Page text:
By the fall of 1980 this second marriage was becoming intolerable. It looked good on the outside. One friend even told me we gave her hope that marriage could work. That was when I knew I had to stop living a lie. The trouble was, we never really connected at a deep level. We liked each other, but we always wanted to make each other over into someone else. The same jealousy, dependency and need to control that I saw in the abusive marriages I’d studied for my Ph.D. existed, at a more moderate level, in my own marriage; the same possessiveness, projections, confusion of boundaries.

As I see it now, this second marriage was a classic case of relationship-as-an-end-in-itself. We had no common goal or shared purpose for our relationship other than our own personal convenience – and creating one more nuclear family. His number one priority was to preserve the relationship; my number one priority was to perfect myself and create a better world. We were at cross purposes. He wanted me to grow, but he also feared that the relationship could not survive or contain my expansion. And he was right.

More Than One. And then I looked at my most recent relationships. Quite by "accident" I met five different men within the space of a month who became my lovers. It felt wonderful to exchange this much love. And, quite by "accident," they were all into non-exclusive, nonpossessive relationships, so there was no conflict over expectations or demands. They were all very different from each other, and they each brought something unique to our relationship. I had given up looking for one man who had it all.

Slowly they met each other, and I met their other lovers. We got a taste of what it would be like to be part of a network where everyone was a lover. We delighted in giving each other the gift of new friends. Eventually I began to long for deeper commitment, more sharing. I wanted us all to live together – but not all of us connected on every level, not all of us had identical visions. So, we drifted apart . . . but this was an important piece in my relationship puzzle.


As I scanned these "facts" from my past, I wondered . . . could this recent experience be the new mating behavior of polygamous people? Might we be seeking to expand our committed relationships through this love-network, and not merely be "hedonists" who are "unable to make commitments"? Might there be a higher level of integration and relationship being born while monogamy and marriage and family are seeming to disintegrate? Might the urge to bond with many like-minded beings on many levels – including the sexual – be an expression of humanity’s growing spiritual awareness?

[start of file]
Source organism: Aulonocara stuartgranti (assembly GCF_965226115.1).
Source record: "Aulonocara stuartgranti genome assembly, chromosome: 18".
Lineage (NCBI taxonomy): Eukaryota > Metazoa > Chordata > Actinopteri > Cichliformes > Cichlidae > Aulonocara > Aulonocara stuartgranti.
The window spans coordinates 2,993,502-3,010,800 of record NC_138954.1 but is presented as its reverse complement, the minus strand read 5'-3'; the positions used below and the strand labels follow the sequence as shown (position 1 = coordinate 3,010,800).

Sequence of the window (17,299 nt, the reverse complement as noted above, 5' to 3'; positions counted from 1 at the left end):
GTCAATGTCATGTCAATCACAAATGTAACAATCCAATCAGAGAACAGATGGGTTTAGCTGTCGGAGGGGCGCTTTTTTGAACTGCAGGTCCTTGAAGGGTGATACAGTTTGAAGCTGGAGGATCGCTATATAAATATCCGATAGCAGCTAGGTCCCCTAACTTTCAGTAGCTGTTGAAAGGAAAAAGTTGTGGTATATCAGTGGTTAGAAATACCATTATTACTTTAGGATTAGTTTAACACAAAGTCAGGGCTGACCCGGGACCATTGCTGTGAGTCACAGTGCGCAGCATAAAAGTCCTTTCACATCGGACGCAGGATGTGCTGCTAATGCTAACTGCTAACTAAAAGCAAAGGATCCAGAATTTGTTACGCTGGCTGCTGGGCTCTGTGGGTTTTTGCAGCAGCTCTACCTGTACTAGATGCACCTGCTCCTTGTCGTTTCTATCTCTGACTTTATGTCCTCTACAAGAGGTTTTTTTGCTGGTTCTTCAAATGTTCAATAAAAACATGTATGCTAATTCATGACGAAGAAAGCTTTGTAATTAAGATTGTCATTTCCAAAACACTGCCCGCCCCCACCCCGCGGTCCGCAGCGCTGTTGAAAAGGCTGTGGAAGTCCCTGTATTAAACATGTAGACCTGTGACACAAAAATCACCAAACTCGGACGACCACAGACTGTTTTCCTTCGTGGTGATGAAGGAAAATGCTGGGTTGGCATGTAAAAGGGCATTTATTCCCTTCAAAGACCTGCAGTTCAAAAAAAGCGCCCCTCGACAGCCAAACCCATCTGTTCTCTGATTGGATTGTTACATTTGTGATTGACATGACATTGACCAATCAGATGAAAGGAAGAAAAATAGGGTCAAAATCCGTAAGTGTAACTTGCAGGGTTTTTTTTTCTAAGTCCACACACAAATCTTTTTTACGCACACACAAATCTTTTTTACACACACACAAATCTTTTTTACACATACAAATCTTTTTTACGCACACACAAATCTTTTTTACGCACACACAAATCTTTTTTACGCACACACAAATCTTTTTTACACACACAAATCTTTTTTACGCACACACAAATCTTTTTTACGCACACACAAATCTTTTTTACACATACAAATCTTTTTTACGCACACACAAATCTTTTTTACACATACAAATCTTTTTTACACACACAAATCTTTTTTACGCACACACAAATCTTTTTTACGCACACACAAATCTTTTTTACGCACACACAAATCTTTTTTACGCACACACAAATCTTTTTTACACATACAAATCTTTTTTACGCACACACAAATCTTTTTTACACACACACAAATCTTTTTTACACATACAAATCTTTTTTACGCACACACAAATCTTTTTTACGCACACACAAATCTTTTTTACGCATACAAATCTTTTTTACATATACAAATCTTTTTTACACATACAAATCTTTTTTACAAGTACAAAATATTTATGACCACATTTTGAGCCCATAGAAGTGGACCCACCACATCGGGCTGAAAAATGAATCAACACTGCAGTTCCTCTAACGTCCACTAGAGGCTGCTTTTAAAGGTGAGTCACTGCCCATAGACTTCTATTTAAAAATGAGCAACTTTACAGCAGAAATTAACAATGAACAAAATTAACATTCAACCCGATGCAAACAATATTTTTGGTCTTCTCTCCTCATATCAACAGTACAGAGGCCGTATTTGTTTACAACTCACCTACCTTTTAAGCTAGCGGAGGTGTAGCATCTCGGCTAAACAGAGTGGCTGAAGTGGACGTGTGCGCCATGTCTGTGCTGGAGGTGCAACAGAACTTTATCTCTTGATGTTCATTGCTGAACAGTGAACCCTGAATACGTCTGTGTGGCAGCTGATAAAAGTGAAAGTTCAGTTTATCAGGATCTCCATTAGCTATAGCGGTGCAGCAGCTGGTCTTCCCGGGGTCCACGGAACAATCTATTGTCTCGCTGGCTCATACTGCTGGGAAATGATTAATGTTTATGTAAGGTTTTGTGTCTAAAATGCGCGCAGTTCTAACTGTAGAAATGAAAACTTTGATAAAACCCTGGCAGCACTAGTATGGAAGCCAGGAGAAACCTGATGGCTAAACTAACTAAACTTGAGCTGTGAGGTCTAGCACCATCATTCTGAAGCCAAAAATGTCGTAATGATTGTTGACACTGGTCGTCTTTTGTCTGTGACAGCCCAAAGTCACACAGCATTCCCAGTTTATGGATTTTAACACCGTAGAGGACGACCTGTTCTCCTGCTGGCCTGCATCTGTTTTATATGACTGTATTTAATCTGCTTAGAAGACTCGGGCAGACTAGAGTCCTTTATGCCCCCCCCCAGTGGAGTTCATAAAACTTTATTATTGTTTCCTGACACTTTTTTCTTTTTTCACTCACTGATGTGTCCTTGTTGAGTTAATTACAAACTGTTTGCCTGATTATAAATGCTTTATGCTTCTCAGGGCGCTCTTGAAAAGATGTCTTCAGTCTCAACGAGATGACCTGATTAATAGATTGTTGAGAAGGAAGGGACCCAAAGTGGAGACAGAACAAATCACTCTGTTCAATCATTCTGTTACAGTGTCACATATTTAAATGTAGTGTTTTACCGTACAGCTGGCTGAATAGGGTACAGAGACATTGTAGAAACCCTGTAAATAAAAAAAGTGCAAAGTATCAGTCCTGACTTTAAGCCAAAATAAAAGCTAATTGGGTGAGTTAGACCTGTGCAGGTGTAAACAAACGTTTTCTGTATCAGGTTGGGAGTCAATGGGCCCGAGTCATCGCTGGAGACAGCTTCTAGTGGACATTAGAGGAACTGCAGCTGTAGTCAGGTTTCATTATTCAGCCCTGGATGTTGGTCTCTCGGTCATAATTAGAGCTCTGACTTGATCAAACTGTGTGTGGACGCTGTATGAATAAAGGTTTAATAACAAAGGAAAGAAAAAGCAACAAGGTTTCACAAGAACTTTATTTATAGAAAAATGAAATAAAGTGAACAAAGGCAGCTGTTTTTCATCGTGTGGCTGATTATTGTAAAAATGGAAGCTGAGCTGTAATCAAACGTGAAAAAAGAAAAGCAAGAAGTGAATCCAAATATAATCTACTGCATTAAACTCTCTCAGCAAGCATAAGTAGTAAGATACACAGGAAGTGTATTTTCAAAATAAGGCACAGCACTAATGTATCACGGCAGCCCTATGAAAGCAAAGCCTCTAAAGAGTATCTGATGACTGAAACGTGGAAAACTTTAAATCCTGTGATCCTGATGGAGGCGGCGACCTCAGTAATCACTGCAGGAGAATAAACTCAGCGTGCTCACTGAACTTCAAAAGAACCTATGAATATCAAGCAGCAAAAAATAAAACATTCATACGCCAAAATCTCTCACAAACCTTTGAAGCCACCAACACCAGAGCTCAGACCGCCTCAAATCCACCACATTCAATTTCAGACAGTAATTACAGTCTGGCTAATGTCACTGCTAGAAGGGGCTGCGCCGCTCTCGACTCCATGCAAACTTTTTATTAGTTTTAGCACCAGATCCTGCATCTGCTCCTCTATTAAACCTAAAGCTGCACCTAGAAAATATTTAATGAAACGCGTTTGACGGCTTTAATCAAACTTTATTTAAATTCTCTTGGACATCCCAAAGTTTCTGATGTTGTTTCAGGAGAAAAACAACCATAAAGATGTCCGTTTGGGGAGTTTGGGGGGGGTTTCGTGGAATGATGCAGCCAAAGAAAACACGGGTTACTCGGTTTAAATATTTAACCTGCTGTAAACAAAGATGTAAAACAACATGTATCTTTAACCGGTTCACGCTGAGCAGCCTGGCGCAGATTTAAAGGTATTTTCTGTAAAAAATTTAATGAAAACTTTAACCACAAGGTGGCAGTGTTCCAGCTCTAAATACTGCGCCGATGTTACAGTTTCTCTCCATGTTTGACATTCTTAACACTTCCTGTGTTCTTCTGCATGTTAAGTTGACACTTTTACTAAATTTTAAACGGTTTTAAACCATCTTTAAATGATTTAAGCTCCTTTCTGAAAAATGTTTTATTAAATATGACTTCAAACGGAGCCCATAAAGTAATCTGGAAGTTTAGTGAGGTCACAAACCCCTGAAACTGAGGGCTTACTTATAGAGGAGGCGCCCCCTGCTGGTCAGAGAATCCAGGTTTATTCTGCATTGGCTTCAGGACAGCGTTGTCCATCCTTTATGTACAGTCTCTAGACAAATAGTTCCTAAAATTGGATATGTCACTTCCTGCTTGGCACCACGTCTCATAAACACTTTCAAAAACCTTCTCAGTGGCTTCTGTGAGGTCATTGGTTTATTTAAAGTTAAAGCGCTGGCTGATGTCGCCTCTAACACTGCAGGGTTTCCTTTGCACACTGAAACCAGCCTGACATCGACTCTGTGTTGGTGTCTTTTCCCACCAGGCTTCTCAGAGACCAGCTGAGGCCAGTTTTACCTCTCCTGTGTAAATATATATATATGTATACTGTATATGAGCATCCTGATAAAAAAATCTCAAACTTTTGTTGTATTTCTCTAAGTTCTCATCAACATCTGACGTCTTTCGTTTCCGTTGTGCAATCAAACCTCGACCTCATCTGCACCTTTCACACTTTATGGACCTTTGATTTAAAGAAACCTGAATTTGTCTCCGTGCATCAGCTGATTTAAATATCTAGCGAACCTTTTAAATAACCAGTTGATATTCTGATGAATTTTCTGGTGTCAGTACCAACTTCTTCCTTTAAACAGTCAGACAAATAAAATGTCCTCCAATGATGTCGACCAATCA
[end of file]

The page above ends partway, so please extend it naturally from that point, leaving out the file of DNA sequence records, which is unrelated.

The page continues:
I came to understand and accept myself as a polygamous woman. It was just a fact for me that anyone I love I want to have sex with. It seemed crazy to legislate loving only one person, especially when there may be many polygamous people out there. Loving another person doesn’t mean you stop loving the first – not if it’s a high quality connection. What a terrible burden to place on a person: to be the one for whom he/she forsook all others. The real difficulty of polygamy is the time it takes to relate to more people deeply. But it also frees time from internal (domestic) and external (economic) functions.

Monogamy for me had been an uncomfortable either/or balancing act – freedom or intimacy, flexibility or loyalty, change or commitment. Polygamy had given me a framework for how to integrate these polarities in a responsible way. Stability and excitement. Security and freedom. Intimacy and inclusiveness. Depth and diversity.

A journal entry from that time:

I cannot live in close proximity, in daily intimate contact with a person I love and care about without experiencing a growing sexual attraction. And I certainly don’t want to live with a person or people I don’t feel close to. Unexpressed and unacknowledged sexual attractions eventually create tensions, anxiety, conflict, avoidance – and there goes the happy home.

Another one:

We are all out to lunch when it comes to sexual ethics. We have internalized the economics of inheritance and the monetary exchange value of sexual gratification to such an extent that we disbelieve in the abundance of love. We fear exploitation and theft of our affections without a fair return of commitment, caring, sincerity. We reject others and anticipate their rejection of us. Are sex and intimacy such rare commodities that we must hoard them?